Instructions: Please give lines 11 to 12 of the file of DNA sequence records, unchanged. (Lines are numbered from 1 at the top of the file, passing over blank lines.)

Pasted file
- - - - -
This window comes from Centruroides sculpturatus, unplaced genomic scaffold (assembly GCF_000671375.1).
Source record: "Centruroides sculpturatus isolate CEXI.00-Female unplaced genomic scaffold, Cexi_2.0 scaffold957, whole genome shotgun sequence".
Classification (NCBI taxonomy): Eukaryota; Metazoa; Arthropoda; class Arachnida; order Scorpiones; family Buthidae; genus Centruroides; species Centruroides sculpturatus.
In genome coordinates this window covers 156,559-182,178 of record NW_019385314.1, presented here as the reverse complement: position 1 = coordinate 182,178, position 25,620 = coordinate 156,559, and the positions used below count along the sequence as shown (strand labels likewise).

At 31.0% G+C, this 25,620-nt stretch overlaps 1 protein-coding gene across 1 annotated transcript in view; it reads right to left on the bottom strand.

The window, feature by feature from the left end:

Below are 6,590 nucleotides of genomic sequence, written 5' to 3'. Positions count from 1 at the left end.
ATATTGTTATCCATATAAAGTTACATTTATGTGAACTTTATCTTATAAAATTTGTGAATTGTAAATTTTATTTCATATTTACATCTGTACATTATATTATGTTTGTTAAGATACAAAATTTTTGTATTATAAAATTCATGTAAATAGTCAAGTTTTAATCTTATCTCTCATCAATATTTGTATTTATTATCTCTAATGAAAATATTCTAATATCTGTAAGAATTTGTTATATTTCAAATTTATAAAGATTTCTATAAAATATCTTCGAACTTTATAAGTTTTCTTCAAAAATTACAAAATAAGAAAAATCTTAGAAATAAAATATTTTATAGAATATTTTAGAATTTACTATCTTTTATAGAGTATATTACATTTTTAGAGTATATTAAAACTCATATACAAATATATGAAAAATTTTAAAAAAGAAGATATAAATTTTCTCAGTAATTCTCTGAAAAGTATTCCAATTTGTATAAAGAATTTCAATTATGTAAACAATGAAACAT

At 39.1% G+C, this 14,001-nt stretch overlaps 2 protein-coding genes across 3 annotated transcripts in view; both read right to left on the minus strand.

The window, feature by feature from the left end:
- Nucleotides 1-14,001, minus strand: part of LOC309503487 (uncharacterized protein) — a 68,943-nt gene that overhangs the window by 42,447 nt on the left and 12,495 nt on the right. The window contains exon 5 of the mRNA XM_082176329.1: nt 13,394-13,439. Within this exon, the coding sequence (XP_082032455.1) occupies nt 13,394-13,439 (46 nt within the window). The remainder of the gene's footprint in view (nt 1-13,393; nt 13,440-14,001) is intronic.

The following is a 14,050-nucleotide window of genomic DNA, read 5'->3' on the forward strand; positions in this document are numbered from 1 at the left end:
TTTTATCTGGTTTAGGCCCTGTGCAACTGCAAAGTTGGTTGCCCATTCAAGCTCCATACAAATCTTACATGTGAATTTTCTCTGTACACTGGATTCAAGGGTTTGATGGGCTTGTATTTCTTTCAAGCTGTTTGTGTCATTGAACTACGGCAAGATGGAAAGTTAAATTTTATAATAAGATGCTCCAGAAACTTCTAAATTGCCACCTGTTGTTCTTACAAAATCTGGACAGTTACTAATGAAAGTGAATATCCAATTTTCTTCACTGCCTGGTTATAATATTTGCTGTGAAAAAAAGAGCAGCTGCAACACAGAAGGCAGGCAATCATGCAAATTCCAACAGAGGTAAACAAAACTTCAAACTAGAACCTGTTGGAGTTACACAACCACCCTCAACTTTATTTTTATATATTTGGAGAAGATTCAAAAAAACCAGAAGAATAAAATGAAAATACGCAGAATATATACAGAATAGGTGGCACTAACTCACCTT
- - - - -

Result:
- Nucleotides 1-14,001, minus strand: part of LOC309503487 (uncharacterized protein) — a 68,943-nt gene that overhangs the window by 42,447 nt on the left and 12,495 nt on the right. The window contains exon 5 of the mRNA XM_082176329.1: nt 13,394-13,439. Within this exon, the coding sequence (XP_082032455.1) occupies nt 13,394-13,439 (46 nt within the window). The remainder of the gene's footprint in view (nt 1-13,393; nt 13,440-14,001) is intronic.

The following is a 14,050-nucleotide window of genomic DNA, read 5'->3' on the forward strand; positions in this document are numbered from 1 at the left end: